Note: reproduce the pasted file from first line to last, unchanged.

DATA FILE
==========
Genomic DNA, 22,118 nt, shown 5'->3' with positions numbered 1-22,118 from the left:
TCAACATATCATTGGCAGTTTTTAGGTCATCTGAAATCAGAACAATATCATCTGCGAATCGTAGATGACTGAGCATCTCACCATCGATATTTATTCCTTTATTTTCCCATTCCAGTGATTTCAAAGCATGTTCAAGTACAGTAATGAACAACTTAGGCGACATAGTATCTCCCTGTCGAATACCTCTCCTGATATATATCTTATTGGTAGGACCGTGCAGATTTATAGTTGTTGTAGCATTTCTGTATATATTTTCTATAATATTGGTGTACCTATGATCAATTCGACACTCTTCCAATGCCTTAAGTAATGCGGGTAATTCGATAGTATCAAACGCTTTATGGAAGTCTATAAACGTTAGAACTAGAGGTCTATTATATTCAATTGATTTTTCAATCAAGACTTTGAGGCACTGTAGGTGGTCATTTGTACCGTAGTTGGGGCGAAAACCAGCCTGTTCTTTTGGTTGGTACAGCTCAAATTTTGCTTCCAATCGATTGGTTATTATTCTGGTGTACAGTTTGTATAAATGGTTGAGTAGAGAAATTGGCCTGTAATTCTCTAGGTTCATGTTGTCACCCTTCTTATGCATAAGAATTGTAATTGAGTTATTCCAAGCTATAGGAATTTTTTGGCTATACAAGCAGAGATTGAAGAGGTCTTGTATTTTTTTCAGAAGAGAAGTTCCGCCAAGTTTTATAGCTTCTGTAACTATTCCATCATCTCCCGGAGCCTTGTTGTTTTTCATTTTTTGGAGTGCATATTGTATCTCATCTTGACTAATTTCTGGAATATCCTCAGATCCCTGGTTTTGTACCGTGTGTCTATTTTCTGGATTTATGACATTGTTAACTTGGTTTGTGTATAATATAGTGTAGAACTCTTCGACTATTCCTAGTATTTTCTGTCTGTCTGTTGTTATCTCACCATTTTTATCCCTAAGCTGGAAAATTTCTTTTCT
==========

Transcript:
Genomic DNA, 22,118 nt, shown 5'->3' with positions numbered 1-22,118 from the left:
TCAACATATCATTGGCAGTTTTTAGGTCATCTGAAATCAGAACAATATCATCTGCGAATCGTAGATGACTGAGCATCTCACCATCGATATTTATTCCTTTATTTTCCCATTCCAGTGATTTCAAAGCATGTTCAAGTACAGTAATGAACAACTTAGGCGACATAGTATCTCCCTGTCGAATACCTCTCCTGATATATATCTTATTGGTAGGACCGTGCAGATTTATAGTTGTTGTAGCATTTCTGTATATATTTTCTATAATATTGGTGTACCTATGATCAATTCGACACTCTTCCAATGCCTTAAGTAATGCGGGTAATTCGATAGTATCAAACGCTTTATGGAAGTCTATAAACGTTAGAACTAGAGGTCTATTATATTCAATTGATTTTTCAATCAAGACTTTGAGGCACTGTAGGTGGTCATTTGTACCGTAGTTGGGGCGAAAACCAGCCTGTTCTTTTGGTTGGTACAGCTCAAATTTTGCTTCCAATCGATTGGTTATTATTCTGGTGTACAGTTTGTATAAATGGTTGAGTAGAGAAATTGGCCTGTAATTCTCTAGGTTCATGTTGTCACCCTTCTTATGCATAAGAATTGTAATTGAGTTATTCCAAGCTATAGGAATTTTTTGGCTATACAAGCAGAGATTGAAGAGGTCTTGTATTTTTTTCAGAAGAGAAGTTCCGCCAAGTTTTATAGCTTCTGTAACTATTCCATCATCTCCCGGAGCCTTGTTGTTTTTCATTTTTTGGAGTGCATATTGTATCTCATCTTGACTAATTTCTGGAATATCCTCAGATCCCTGGTTTTGTACCGTGTGTCTATTTTCTGGATTTATGACATTGTTAACTTGGTTTGTGTATAATATAGTGTAGAACTCTTCGACTATTCCTAGTATTTTCTGTCTGTCTGTTGTTATCTCACCATTTTTATCCCTAAGCTGGAAAATTTCTTTTCT